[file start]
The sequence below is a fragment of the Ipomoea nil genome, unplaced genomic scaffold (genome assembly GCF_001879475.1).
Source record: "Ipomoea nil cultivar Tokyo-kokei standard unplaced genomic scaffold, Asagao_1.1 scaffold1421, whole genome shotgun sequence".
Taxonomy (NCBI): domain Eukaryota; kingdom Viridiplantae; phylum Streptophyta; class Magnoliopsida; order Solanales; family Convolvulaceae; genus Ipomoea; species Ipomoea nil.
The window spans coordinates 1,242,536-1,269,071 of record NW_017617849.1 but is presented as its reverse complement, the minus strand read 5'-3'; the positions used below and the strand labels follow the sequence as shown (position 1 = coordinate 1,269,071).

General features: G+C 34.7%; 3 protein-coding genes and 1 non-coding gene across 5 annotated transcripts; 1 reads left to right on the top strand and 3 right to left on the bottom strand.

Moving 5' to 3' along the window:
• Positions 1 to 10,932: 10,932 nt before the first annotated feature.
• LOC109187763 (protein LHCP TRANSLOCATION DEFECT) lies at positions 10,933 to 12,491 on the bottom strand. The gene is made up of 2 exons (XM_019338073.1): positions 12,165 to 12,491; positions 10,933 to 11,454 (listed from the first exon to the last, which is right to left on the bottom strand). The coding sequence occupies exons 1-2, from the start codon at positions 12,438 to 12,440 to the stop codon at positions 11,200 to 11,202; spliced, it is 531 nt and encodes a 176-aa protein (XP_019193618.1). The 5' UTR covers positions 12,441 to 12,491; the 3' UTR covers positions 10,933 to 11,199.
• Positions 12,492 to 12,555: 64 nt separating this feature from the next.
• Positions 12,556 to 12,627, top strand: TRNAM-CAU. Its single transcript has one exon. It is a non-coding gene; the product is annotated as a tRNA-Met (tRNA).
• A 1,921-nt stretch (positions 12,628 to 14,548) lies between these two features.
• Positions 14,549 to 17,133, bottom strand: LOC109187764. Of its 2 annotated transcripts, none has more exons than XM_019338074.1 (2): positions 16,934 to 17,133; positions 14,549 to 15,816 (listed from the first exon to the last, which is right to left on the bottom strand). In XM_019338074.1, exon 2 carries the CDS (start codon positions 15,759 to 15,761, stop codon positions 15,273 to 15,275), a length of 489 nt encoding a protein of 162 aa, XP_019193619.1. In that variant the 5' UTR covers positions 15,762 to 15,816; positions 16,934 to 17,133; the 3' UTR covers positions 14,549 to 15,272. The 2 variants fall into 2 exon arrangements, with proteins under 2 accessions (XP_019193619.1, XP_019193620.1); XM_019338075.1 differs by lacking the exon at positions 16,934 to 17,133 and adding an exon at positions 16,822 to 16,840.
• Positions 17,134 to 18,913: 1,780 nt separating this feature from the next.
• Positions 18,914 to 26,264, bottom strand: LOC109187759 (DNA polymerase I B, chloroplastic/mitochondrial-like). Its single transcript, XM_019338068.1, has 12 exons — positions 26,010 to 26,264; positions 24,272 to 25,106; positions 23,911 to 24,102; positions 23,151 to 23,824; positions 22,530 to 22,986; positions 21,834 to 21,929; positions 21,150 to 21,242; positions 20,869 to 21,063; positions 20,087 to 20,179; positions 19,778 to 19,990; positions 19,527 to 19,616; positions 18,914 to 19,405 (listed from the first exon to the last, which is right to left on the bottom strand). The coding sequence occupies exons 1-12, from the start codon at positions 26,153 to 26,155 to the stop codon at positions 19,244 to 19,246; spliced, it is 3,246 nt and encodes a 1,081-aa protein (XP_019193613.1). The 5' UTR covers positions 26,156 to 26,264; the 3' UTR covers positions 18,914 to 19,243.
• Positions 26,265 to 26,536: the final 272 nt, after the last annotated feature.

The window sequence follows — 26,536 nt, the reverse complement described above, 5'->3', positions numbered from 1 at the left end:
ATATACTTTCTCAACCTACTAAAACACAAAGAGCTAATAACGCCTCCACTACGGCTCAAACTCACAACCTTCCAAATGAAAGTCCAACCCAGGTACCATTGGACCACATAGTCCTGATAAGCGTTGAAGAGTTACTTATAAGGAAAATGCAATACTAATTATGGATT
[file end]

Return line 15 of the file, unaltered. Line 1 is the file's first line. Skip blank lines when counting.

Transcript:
• Positions 26,265 to 26,536: the final 272 nt, after the last annotated feature.